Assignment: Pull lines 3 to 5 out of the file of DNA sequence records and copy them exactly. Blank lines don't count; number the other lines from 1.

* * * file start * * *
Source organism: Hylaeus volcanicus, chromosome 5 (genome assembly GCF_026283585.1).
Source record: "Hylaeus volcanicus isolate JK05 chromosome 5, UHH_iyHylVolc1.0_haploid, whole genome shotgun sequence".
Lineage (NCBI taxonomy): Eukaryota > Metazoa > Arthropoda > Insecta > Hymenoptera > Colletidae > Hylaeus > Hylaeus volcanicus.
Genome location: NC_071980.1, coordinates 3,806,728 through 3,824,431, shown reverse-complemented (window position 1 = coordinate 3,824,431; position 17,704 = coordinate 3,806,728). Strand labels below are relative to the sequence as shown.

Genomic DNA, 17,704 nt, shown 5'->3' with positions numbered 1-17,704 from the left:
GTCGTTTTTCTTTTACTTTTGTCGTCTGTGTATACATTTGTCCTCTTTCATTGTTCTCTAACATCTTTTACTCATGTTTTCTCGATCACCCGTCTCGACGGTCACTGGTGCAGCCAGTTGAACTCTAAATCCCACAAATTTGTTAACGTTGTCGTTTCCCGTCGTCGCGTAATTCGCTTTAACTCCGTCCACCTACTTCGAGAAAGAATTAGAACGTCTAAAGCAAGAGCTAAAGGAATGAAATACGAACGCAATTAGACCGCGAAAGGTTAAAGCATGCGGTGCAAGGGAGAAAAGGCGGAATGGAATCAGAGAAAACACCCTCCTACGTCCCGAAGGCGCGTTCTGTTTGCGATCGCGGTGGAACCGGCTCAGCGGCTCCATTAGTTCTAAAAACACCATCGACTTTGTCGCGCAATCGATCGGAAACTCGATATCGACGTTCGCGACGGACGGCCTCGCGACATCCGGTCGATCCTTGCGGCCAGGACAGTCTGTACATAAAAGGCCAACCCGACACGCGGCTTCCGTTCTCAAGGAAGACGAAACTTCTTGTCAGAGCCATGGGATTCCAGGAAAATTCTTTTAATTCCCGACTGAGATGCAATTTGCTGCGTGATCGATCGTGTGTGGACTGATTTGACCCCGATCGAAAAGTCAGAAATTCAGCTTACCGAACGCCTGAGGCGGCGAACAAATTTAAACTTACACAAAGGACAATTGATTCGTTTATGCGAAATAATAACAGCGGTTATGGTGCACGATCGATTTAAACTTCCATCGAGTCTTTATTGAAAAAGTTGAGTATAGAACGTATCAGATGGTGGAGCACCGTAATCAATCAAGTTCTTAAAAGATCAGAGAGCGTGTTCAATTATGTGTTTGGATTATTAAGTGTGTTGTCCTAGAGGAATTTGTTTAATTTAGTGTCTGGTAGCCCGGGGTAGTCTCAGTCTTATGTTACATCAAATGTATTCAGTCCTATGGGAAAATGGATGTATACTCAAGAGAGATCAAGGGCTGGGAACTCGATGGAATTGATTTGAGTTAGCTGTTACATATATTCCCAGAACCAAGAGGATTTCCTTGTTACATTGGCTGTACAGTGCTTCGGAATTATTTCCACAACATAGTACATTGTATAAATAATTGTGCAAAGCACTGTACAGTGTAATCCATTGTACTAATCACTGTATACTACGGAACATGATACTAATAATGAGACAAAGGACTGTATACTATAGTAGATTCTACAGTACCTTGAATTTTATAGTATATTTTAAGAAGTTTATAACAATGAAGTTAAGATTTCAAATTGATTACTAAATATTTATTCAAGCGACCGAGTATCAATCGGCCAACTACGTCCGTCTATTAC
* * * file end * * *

Lineage (NCBI taxonomy): Eukaryota > Metazoa > Arthropoda > Insecta > Hymenoptera > Colletidae > Hylaeus > Hylaeus volcanicus.
Genome location: NC_071980.1, coordinates 3,806,728 through 3,824,431, shown reverse-complemented (window position 1 = coordinate 3,824,431; position 17,704 = coordinate 3,806,728). Strand labels below are relative to the sequence as shown.

Genomic DNA, 17,704 nt, shown 5'->3' with positions numbered 1-17,704 from the left: